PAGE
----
Popping Corks: Ring the Dinner Bell for Redfish & Seatrout

Updated January 11, 2023

I lived in the Tampa Bay area for a number of years and fished the grass flats and channels around Tierra Verde, Fort DeSoto Park, and Shell Key Preserve almost every weekend. Resident sea trout and redfish were always around and you could find plenty of Jacks, Pompano and Spanish Mackerel to keep it interesting. It’s a playground for fisherman and where I learned to fish with popping corks.

popping corks

I’ll admit, at first, I was a fishing snob. It took me a while to get used to the idea of fishing with something that looked a lot like the bobbers I used as a kid. After all, I was ‘an angler’ now and far too skilled to go back to that!

All that changed one morning as I watched a fishing buddy stop a small group of passing reds with a few pops of the cork. They literally stopped on a dime and turned to investigate. Swirling and pushing huge wakes, they charged looking for whatever was making that noise and slammed his shrimp lure.

popping corks
Image courtesy of Pamlico Tackle

I quickly learned that popping corks are just another tool in your arsenal to attract and catch fish, and not just reds and sea trout, but anything that eats shrimp (which is almost every saltwater species). The most successful Redfish guides in Louisiana have been using popping corks forever, perfecting the technique with artificial shrimp lures or live bait and catching trophy reds.

“The sooner you get over the idea it’s a bobber the faster you will start catching more fish”

How Popping Corks Attract Fish

Fish are attracted by smell, sound and movement. If it smells like food they will usually take a swing at it and if they hear or see something that looks like a meal they will often take a closer look.

That’s the magic of popping corks. The float keeps your lure where it needs to be while the free moving beads, weights and washers on the shaft make a distinct clicking noise when you give it a pop with your rod tip.

popping corks

popping corks

Cork, beads and washers move freely up and down the shaft

This mimics the tail slapping sound of a shrimp on the surface which is irresistible to fish. It tells them that an easy meal is close by and on the surface, which is right where they want it.

What Makes a Good Popping Cork?

The beads and noise makers are an important part of the popping cork. If it doesn’t click and clack it’s useless. Most have at least 4 or 5 noise makers on the shaft and any less than that probably isn’t enough. The shape of the cork is also key to how effective it will be and there are two basic shapes: Egg & Concave


popping corks egg shape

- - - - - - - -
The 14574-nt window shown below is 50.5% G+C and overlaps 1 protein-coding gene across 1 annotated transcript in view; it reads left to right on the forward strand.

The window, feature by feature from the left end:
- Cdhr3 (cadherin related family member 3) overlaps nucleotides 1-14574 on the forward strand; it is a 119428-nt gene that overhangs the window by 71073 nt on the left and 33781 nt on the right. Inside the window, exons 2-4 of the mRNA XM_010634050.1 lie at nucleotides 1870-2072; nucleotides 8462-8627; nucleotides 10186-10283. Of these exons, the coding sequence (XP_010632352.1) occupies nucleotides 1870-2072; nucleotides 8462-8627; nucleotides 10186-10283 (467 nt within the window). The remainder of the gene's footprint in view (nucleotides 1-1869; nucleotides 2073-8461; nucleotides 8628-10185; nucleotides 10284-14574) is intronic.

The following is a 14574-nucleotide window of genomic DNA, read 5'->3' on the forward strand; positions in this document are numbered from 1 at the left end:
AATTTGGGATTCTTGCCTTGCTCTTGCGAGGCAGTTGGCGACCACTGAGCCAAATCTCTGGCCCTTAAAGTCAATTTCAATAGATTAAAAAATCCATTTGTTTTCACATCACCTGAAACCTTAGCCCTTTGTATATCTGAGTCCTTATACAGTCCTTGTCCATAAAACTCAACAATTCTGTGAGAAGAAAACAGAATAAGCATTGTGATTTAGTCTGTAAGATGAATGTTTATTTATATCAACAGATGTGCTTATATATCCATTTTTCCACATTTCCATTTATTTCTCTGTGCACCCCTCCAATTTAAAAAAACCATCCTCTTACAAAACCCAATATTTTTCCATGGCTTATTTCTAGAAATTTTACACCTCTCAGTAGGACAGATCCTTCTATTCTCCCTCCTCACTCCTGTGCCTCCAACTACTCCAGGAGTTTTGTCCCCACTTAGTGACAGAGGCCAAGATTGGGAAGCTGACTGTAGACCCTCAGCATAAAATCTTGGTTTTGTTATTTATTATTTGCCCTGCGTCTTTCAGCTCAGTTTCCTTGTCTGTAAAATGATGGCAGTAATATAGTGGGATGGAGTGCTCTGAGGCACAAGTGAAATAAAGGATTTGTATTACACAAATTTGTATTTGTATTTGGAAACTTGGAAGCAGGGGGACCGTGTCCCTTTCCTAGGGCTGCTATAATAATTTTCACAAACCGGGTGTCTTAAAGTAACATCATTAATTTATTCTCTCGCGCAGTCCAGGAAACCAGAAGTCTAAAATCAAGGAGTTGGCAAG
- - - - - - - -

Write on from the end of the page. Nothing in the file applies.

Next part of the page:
popping corks concave shape

The concave shaped cork is the most popular as it’s cupped shape throws more water, makes a distinct pop and creates a bigger surface disturbance to attract fish. The egg, while less popular, also has it’s place. The rounded surface is far more subtle, emitting more of a gurgle than a pop, while the beads and washers put out the necessary clicking/clacking sound. I would recommend using it in calm conditions or skinny water where the fish are more easily spooked.

Rigging and Fishing Popping Corks

Rigging a popping cork is simple. Attach the upper loop of the cork shaft to your line, and run a leader off the bottom of the cork to your lure or bait.

The length of your leader will depend on the depth of the water. If you are fishing a typical grass flat you probably want your lure to hover over the bottom when at rest.

Remember the longer your leader, the more difficult it is to cast. You don’t want to swing 5 feet of leader, lure and popper unless you absolutely have to.

popping corks leaders

Once the rig is in the water let your lure sink so it’s just off the bottom and in the strike zone. Reel in any slack and give the popping cork 2 solid pops.

popping corks
Illustration by Tim Barker

This will send out the pop and clicks to attract fish and also pulls your lure up higher in the water column. Fish will hear it, investigate and when they get there find a shrimp slowly sinking in the water column. Irresistible and deadly.

Popular Brands of Popping Corks

Two of the most popular and effective corks are the Egret Vudu Rattling Cork and the Bomber Paradise Popper Extreme. Both come in egg or concave shapes and a number of colors from orange to pink and purple.

The Bomber Paradise Popper Extreme has a titanium shaft and is slightly over sized, perfect for going after really big fish. There are three beads above the cork and two brass beads and swivels below so you can be sure it makes enough noise to attract fish. Heavy duty swivels on both ends keep the rig from twisting your line. This would be my choice in big water for big fish.

popping corks in big water for big fish

The Egret Vudu Rattling Cork is a well balanced rig that casts easy and has a tough, stainless steel shaft that will stand up to big fish.  Plenty of clicking and clacking will come from the five beads and washers above and below the cork. This is the cork I use most often on the grass flats and channel edges.

popping cork in grass flats and channel edges

Egret Vudu Rattling Cork

popping corks

Buy at Cabelas

Bomber Paradise Popper Extreme

popping corks

Buy at Cabelas

The only thing left to say is pick one up and try it. Get over bobber-phobia and make popping corks a staple in your arsenal.

As always thank you for reading and your support.

Written by Hutch


Hutch is the founder of Hiking.Earth. He comes from an outdoors and environmental background and helps people love and enjoy the outdoors and protect the planet.